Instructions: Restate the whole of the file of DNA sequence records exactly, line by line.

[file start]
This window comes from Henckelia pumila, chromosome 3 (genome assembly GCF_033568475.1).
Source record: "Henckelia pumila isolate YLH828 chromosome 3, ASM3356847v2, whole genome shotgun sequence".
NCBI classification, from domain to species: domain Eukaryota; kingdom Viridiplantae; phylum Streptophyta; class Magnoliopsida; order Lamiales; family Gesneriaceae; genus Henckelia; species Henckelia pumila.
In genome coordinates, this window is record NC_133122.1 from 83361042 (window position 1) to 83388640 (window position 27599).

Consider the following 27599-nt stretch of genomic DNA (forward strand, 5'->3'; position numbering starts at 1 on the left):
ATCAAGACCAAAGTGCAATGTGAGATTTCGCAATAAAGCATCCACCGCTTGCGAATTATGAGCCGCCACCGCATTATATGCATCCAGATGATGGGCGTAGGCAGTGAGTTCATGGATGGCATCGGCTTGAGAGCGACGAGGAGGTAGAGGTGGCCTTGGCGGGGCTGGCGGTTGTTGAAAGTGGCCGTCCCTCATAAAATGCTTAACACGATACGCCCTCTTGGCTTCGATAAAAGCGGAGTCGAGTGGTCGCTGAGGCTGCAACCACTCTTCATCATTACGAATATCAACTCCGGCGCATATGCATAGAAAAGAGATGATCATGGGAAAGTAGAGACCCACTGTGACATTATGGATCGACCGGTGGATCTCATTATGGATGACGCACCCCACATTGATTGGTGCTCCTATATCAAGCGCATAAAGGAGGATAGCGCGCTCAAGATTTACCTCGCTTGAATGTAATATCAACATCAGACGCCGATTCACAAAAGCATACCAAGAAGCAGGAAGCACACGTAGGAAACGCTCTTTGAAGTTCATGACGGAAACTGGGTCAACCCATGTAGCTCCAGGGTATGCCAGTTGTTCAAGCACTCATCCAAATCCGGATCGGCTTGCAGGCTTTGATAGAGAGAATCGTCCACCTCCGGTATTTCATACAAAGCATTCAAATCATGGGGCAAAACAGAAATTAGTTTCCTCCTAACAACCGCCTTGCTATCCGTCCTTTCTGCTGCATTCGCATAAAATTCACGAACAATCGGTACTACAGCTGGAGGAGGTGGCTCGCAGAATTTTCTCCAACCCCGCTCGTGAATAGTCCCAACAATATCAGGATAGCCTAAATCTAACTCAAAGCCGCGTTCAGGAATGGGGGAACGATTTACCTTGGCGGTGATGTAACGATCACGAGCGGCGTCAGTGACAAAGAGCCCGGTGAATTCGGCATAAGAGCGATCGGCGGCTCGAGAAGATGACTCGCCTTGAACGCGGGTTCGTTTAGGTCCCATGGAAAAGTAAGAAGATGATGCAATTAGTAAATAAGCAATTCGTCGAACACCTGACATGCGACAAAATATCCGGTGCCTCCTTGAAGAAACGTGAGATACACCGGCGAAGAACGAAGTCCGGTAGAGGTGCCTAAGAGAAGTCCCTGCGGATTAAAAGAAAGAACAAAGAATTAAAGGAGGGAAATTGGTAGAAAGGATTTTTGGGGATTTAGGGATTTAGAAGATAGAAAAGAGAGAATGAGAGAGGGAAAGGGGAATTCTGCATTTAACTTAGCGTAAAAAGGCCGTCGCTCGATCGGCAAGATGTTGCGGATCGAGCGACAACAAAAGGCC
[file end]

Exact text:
This window comes from Henckelia pumila, chromosome 3 (genome assembly GCF_033568475.1).
Source record: "Henckelia pumila isolate YLH828 chromosome 3, ASM3356847v2, whole genome shotgun sequence".
NCBI classification, from domain to species: domain Eukaryota; kingdom Viridiplantae; phylum Streptophyta; class Magnoliopsida; order Lamiales; family Gesneriaceae; genus Henckelia; species Henckelia pumila.
In genome coordinates, this window is record NC_133122.1 from 83361042 (window position 1) to 83388640 (window position 27599).

Consider the following 27599-nt stretch of genomic DNA (forward strand, 5'->3'; position numbering starts at 1 on the left):
ATCAAGACCAAAGTGCAATGTGAGATTTCGCAATAAAGCATCCACCGCTTGCGAATTATGAGCCGCCACCGCATTATATGCATCCAGATGATGGGCGTAGGCAGTGAGTTCATGGATGGCATCGGCTTGAGAGCGACGAGGAGGTAGAGGTGGCCTTGGCGGGGCTGGCGGTTGTTGAAAGTGGCCGTCCCTCATAAAATGCTTAACACGATACGCCCTCTTGGCTTCGATAAAAGCGGAGTCGAGTGGTCGCTGAGGCTGCAACCACTCTTCATCATTACGAATATCAACTCCGGCGCATATGCATAGAAAAGAGATGATCATGGGAAAGTAGAGACCCACTGTGACATTATGGATCGACCGGTGGATCTCATTATGGATGACGCACCCCACATTGATTGGTGCTCCTATATCAAGCGCATAAAGGAGGATAGCGCGCTCAAGATTTACCTCGCTTGAATGTAATATCAACATCAGACGCCGATTCACAAAAGCATACCAAGAAGCAGGAAGCACACGTAGGAAACGCTCTTTGAAGTTCATGACGGAAACTGGGTCAACCCATGTAGCTCCAGGGTATGCCAGTTGTTCAAGCACTCATCCAAATCCGGATCGGCTTGCAGGCTTTGATAGAGAGAATCGTCCACCTCCGGTATTTCATACAAAGCATTCAAATCATGGGGCAAAACAGAAATTAGTTTCCTCCTAACAACCGCCTTGCTATCCGTCCTTTCTGCTGCATTCGCATAAAATTCACGAACAATCGGTACTACAGCTGGAGGAGGTGGCTCGCAGAATTTTCTCCAACCCCGCTCGTGAATAGTCCCAACAATATCAGGATAGCCTAAATCTAACTCAAAGCCGCGTTCAGGAATGGGGGAACGATTTACCTTGGCGGTGATGTAACGATCACGAGCGGCGTCAGTGACAAAGAGCCCGGTGAATTCGGCATAAGAGCGATCGGCGGCTCGAGAAGATGACTCGCCTTGAACGCGGGTTCGTTTAGGTCCCATGGAAAAGTAAGAAGATGATGCAATTAGTAAATAAGCAATTCGTCGAACACCTGACATGCGACAAAATATCCGGTGCCTCCTTGAAGAAACGTGAGATACACCGGCGAAGAACGAAGTCCGGTAGAGGTGCCTAAGAGAAGTCCCTGCGGATTAAAAGAAAGAACAAAGAATTAAAGGAGGGAAATTGGTAGAAAGGATTTTTGGGGATTTAGGGATTTAGAAGATAGAAAAGAGAGAATGAGAGAGGGAAAGGGGAATTCTGCATTTAACTTAGCGTAAAAAGGCCGTCGCTCGATCGGCAAGATGTTGCGGATCGAGCGACAACAAAAGGCC